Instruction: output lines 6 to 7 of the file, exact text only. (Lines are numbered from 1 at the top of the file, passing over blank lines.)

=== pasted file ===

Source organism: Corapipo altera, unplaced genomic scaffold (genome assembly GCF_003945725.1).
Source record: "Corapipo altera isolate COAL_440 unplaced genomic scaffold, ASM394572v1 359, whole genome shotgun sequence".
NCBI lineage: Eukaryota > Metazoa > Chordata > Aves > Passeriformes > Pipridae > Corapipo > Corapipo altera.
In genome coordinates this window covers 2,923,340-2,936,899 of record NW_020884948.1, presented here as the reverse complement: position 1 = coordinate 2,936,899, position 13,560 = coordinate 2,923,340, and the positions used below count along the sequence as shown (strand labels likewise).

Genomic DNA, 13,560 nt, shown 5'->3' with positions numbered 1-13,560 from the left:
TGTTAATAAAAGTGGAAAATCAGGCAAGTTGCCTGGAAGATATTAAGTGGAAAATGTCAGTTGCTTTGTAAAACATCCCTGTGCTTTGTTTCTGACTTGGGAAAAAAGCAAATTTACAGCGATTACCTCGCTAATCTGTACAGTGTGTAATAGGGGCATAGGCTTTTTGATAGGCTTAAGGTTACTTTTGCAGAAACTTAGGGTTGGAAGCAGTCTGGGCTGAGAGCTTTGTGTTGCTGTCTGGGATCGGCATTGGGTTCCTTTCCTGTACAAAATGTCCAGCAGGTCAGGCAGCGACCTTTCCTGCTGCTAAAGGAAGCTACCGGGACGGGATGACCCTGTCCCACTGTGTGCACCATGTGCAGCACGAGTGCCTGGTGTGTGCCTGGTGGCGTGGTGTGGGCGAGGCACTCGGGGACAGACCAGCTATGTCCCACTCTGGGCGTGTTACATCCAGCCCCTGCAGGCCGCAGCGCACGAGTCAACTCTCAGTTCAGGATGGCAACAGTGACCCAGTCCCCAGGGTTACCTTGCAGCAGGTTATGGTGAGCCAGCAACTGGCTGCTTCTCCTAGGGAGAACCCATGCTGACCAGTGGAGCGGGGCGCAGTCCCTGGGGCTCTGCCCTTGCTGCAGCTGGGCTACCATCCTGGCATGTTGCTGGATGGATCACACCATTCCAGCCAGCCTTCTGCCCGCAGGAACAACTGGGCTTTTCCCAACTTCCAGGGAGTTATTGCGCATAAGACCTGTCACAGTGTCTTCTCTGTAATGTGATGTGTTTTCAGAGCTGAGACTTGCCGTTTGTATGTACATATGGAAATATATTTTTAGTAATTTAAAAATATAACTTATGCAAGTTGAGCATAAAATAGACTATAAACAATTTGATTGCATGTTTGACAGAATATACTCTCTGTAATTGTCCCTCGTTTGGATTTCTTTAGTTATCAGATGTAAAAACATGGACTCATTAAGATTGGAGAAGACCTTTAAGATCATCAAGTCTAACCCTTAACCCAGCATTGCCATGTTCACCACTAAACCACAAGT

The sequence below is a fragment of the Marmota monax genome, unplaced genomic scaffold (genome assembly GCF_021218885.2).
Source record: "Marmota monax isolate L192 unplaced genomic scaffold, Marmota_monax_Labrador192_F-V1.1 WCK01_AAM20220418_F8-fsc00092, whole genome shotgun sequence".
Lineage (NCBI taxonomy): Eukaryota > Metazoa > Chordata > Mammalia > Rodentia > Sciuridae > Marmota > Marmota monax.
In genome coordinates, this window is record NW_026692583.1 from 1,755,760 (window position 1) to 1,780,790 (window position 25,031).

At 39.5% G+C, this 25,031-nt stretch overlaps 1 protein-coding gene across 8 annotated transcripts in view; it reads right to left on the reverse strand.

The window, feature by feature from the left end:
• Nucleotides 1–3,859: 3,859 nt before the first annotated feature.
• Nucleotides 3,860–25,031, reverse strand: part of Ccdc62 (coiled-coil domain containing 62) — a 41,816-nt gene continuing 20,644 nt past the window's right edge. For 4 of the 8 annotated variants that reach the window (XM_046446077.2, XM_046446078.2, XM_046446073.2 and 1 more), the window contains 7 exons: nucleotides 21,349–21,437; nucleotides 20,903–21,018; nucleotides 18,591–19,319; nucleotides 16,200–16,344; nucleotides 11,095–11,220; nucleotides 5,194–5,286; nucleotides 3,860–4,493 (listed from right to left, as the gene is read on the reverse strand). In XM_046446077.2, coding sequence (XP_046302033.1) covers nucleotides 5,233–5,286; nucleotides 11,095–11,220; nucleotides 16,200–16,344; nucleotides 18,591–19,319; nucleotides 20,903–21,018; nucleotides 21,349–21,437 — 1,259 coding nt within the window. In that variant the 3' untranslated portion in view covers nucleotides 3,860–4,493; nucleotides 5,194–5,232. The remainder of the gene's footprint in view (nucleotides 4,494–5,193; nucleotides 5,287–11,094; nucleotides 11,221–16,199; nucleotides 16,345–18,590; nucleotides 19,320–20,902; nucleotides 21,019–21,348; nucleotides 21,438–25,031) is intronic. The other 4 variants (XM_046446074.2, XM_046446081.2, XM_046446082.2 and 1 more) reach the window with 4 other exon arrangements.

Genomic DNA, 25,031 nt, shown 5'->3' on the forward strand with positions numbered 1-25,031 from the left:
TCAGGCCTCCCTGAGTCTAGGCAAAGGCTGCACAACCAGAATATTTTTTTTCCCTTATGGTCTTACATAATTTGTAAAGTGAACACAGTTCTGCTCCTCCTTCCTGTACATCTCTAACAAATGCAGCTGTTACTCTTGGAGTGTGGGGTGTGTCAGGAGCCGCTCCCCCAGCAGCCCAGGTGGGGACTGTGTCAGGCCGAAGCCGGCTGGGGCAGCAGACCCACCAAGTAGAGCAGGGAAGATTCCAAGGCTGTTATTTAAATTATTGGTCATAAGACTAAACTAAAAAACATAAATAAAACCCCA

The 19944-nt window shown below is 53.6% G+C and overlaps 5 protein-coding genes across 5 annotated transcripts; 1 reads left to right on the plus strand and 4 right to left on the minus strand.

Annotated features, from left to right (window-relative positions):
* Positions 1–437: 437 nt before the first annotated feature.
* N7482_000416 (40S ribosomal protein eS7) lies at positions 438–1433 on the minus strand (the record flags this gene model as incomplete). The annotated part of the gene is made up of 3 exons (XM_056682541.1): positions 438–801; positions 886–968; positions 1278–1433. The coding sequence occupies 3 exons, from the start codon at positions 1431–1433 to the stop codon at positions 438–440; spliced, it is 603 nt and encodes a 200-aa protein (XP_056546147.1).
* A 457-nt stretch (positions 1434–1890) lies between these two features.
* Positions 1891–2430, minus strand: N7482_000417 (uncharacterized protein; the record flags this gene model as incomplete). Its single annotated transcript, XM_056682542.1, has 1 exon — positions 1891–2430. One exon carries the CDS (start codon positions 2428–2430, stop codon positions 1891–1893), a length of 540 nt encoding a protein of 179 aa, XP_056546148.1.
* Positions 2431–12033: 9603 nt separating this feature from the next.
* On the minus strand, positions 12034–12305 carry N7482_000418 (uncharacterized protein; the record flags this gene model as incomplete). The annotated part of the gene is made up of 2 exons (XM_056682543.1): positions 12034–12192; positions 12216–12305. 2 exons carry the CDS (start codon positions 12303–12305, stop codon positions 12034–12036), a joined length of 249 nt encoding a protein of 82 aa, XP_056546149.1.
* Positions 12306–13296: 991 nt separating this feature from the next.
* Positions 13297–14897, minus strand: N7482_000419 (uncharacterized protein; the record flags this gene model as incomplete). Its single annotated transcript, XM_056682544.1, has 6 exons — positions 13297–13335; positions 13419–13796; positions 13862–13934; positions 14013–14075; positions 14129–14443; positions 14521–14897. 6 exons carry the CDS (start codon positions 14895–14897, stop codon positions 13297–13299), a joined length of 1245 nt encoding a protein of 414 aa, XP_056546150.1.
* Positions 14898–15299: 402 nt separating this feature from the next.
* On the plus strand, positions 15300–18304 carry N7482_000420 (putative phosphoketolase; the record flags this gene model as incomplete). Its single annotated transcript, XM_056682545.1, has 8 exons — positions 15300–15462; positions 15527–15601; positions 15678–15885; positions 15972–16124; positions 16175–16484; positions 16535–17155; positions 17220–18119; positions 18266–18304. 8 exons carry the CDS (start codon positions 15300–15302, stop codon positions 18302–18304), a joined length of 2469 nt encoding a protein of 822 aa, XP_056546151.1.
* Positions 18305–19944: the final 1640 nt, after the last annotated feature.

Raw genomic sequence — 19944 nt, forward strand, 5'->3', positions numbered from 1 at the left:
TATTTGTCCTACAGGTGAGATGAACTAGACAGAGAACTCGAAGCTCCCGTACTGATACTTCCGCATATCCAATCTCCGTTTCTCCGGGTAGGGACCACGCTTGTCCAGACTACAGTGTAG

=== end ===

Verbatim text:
TGTTAATAAAAGTGGAAAATCAGGCAAGTTGCCTGGAAGATATTAAGTGGAAAATGTCAGTTGCTTTGTAAAACATCCCTGTGCTTTGTTTCTGACTTGGGAAAAAAGCAAATTTACAGCGATTACCTCGCTAATCTGTACAGTGTGTAATAGGGGCATAGGCTTTTTGATAGGCTTAAGGTTACTTTTGCAGAAACTTAGGGTTGGAAGCAGTCTGGGCTGAGAGCTTTGTGTTGCTGTCTGGGATCGGCATTGGGTTCCTTTCCTGTACAAAATGTCCAGCAGGTCAGGCAGCGACCTTTCCTGCTGCTAAAGGAAGCTACCGGGACGGGATGACCCTGTCCCACTGTGTGCACCATGTGCAGCACGAGTGCCTGGTGTGTGCCTGGTGGCGTGGTGTGGGCGAGGCACTCGGGGACAGACCAGCTATGTCCCACTCTGGGCGTGTTACATCCAGCCCCTGCAGGCCGCAGCGCACGAGTCAACTCTCAGTTCAGGATGGCAACAGTGACCCAGTCCCCAGGGTTACCTTGCAGCAGGTTATGGTGAGCCAGCAACTGGCTGCTTCTCCTAGGGAGAACCCATGCTGACCAGTGGAGCGGGGCGCAGTCCCTGGGGCTCTGCCCTTGCTGCAGCTGGGCTACCATCCTGGCATGTTGCTGGATGGATCACACCATTCCAGCCAGCCTTCTGCCCGCAGGAACAACTGGGCTTTTCCCAACTTCCAGGGAGTTATTGCGCATAAGACCTGTCACAGTGTCTTCTCTGTAATGTGATGTGTTTTCAGAGCTGAGACTTGCCGTTTGTATGTACATATGGAAATATATTTTTAGTAATTTAAAAATATAACTTATGCAAGTTGAGCATAAAATAGACTATAAACAATTTGATTGCATGTTTGACAGAATATACTCTCTGTAATTGTCCCTCGTTTGGATTTCTTTAGTTATCAGATGTAAAAACATGGACTCATTAAGATTGGAGAAGACCTTTAAGATCATCAAGTCTAACCCTTAACCCAGCATTGCCATGTTCACCACTAAACCACAAGT

The sequence below is a fragment of the Marmota monax genome, unplaced genomic scaffold (genome assembly GCF_021218885.2).